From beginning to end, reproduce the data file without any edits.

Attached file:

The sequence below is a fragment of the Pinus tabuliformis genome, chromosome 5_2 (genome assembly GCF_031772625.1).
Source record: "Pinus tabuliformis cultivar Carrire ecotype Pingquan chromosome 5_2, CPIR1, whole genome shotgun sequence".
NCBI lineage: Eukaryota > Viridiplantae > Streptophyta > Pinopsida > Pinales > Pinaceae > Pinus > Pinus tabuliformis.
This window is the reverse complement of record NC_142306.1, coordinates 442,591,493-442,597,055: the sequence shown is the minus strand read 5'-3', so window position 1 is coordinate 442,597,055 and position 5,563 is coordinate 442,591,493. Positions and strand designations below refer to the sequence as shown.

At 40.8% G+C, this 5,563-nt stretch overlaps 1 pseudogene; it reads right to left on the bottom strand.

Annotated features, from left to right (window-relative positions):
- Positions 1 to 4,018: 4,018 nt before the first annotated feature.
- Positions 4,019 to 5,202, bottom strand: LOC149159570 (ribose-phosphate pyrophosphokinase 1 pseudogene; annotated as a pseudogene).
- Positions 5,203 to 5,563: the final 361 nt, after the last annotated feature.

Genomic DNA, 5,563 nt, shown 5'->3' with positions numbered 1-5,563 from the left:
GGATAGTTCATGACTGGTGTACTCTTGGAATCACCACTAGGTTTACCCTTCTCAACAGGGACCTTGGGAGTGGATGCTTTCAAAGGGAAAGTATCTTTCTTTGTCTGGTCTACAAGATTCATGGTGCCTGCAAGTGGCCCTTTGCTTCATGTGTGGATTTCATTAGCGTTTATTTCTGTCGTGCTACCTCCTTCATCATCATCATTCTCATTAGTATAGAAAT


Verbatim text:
The sequence below is a fragment of the Pinus tabuliformis genome, chromosome 5_2 (genome assembly GCF_031772625.1).
Source record: "Pinus tabuliformis cultivar Carrire ecotype Pingquan chromosome 5_2, CPIR1, whole genome shotgun sequence".
NCBI lineage: Eukaryota > Viridiplantae > Streptophyta > Pinopsida > Pinales > Pinaceae > Pinus > Pinus tabuliformis.
This window is the reverse complement of record NC_142306.1, coordinates 442,591,493-442,597,055: the sequence shown is the minus strand read 5'-3', so window position 1 is coordinate 442,597,055 and position 5,563 is coordinate 442,591,493. Positions and strand designations below refer to the sequence as shown.

At 40.8% G+C, this 5,563-nt stretch overlaps 1 pseudogene; it reads right to left on the bottom strand.

Annotated features, from left to right (window-relative positions):
- Positions 1 to 4,018: 4,018 nt before the first annotated feature.
- Positions 4,019 to 5,202, bottom strand: LOC149159570 (ribose-phosphate pyrophosphokinase 1 pseudogene; annotated as a pseudogene).
- Positions 5,203 to 5,563: the final 361 nt, after the last annotated feature.

Genomic DNA, 5,563 nt, shown 5'->3' with positions numbered 1-5,563 from the left:
GGATAGTTCATGACTGGTGTACTCTTGGAATCACCACTAGGTTTACCCTTCTCAACAGGGACCTTGGGAGTGGATGCTTTCAAAGGGAAAGTATCTTTCTTTGTCTGGTCTACAAGATTCATGGTGCCTGCAAGTGGCCCTTTGCTTCATGTGTGGATTTCATTAGCGTTTATTTCTGTCGTGCTACCTCCTTCATCATCATCATTCTCATTAGTATAGAAAT